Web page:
Uprooting a monumental artwork
“To enter into the forest of wood is to embark on a voyage in time, into the history of every single tree and every year of its life.”
— Giuseppe Penone
Artist Giuseppe Penone, since growing up on the fringes of a forest in Northern Italy has, like me, always had a deep fascination for trees. They have been the subject and point of inspiration of a significant part of his life’s work and his recent exhibition Spazio di Luce, which closed in October after a year’s residency at London’s Whitechapel Gallery*, is no exception.
For me this exhibit is an absolute masterpiece, a triumph both conceptually and aesthetically, and its magnificence and monumental size has stayed with me since I first cast my eyes on it. And a casting it is – a cast of a tree in bronze and not a hollowed out tree as it might at first appear. No, not a splinter of wood is to be found here. The tree in its entirety is 12 meters long , divided into eight segments. Notice I say 12 meters long rather than tall as the tree is lying down on its side, with its irregular branches protruding from each of the segments acting as legs on the ground and arms in the air, like otherworldly forest creatures rather bizarrely suspended in animation and in perfect line.
What becomes apparent on closer inspection is that the tree, a larch that was cast, is actually the void within the sculpture, and the imprint inside the hollow is that of the tree’s bark. To highlight this, both metaphorically and literally, Penone has covered the inside surface of the sculpture in a layer of exquisite gold leaf creating a tunnel running through all the segments that shimmers and exudes an ethereal glow.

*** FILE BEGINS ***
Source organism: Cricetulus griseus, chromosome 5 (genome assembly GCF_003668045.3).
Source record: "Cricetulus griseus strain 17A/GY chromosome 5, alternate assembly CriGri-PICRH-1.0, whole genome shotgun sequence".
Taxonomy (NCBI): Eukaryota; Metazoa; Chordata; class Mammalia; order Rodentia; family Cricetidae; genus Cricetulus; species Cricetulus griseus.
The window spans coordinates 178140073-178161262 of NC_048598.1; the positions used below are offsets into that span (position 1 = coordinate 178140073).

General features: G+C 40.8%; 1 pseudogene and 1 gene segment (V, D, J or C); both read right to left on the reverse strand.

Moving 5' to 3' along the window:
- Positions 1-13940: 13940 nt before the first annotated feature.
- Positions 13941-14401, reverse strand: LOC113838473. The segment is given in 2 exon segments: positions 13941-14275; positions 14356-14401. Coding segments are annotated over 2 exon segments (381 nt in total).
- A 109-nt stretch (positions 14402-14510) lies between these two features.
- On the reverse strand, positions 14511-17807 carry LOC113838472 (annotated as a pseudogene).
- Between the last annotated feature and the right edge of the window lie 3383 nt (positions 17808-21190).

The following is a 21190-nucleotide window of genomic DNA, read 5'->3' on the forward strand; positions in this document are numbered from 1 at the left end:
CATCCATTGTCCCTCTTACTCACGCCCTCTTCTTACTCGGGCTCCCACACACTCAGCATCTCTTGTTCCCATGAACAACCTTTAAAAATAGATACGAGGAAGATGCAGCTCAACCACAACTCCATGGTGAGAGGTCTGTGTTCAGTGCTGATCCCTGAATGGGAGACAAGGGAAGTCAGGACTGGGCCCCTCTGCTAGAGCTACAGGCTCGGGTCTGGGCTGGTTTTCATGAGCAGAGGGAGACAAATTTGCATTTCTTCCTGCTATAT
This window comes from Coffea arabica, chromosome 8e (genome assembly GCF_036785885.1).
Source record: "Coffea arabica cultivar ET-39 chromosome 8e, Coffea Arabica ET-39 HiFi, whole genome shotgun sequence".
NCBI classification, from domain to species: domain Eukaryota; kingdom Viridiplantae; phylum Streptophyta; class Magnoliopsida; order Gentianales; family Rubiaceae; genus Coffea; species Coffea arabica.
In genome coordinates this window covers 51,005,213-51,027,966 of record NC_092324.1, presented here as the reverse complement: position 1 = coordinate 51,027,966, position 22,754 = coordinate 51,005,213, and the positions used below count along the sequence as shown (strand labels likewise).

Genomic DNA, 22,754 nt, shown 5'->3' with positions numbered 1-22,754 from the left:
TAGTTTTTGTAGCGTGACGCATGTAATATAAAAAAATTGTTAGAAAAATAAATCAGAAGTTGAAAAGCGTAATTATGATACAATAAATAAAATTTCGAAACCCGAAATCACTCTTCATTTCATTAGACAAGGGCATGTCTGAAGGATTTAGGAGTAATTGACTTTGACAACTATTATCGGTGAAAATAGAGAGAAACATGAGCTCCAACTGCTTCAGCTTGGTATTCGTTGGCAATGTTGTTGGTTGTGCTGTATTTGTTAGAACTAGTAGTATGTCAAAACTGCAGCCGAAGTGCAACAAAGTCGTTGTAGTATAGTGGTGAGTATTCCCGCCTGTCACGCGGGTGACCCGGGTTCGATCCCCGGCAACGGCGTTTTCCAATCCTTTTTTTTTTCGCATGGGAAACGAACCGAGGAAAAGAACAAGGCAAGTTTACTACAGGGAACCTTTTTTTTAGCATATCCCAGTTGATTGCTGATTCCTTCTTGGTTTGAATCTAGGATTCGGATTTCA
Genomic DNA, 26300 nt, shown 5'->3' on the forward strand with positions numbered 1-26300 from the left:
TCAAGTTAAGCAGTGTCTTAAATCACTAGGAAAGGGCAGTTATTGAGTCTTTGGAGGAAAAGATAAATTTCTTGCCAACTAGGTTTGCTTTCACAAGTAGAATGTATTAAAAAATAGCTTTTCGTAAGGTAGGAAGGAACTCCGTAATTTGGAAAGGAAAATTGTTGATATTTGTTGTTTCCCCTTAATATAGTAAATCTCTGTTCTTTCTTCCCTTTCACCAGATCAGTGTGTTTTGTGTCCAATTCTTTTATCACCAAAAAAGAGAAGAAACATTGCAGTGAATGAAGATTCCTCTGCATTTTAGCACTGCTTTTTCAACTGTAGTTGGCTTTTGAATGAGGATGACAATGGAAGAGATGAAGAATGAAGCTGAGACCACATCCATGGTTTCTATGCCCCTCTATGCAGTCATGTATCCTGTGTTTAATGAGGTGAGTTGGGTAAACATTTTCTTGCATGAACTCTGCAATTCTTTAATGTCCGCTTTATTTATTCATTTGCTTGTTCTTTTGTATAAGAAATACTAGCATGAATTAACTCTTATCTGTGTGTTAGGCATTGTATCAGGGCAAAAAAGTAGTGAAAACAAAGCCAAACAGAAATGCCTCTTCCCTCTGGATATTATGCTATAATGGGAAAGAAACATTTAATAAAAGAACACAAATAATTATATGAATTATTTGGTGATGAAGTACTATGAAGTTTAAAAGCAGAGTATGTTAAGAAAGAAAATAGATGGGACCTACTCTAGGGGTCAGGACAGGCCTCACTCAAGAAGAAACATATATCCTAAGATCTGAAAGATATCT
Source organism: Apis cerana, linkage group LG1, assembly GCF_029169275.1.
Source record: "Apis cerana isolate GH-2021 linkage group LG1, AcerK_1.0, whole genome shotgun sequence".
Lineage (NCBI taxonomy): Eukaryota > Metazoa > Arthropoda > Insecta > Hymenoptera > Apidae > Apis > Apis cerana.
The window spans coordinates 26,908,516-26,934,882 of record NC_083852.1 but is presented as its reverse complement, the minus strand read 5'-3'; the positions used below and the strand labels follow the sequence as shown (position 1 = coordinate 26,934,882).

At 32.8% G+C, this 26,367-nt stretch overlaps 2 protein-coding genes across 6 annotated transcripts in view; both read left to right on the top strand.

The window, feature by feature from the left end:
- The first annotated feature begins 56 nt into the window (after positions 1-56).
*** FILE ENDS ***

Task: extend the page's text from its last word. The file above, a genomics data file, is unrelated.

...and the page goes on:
The external surface of the tree segments which looks uncannily like bark is actually composed of hundreds of finger and thumb prints in the bronze where the artist and the foundry workers have applied wax during the casting process.
The tree has effectively been turned inside out.
Penone has explored this concept before of inverting the tree’s interior and exterior but using a wholly different technique and with a very different result. In his Ripetere il Bosco series, he takes a huge section of timber from the sawmill and, following the knots in the wood, sculpts inwardly, effectively backwards in time through the annual rings, to recreate the young sapling from which the large tree derived.
But this epic Bloomberg commission, Spazio di Luce (Space of Light) has so many other qualities that make this artwork truly remarkable in that it appeals to all one’s senses. It invites you to touch it (which the artist has always encouraged), to lay your fingers in the very prints made by those that cast it, and to feel the cool metal shell; it invites you to walk along its outstretched form, to somehow travel with its animated segments along its length; and it invites you to inspect it from every conceivable angle, to find endless perspectives; and to gaze through the interior of its gilded bronze sections, and peer down the hollow of its fine golden branches.
“The stretching of a branch through space in search of light has the same structure as a glance”
— Giuseppe Penone
It demands an interaction and, in the process, it takes your breath away.
The tree is a motif, an emblem that has been the source of inspiration or indeed the very vehicle of creativity of countless artists and craftspeople throughout history. At Tree Couture, the tree is clearly at the heart of everything we do (our furniture is made of solid wood from sustainably managed forests – making it the world’s most sustainable natural resource) but in addition we have used the tree itself as the point of inspiration for a number of our designs, such as our Lemon Tree Coffee Table.
And just like Giuseppe Penone, we see our work as an exploration and celebration of the inseparable connection between mankind and nature – an interaction between the natural and the manmade.
This exhibition ran until Ocotber 2013 at which point the monumental tree was uprooted.
For a fascinating insight into the man behind the tree, and the story of the project, you can purchase the wonderful accompanying book Spazio di Luce from either the gallery or here.
www.martinhampton.com (image with Giuseppe Penone)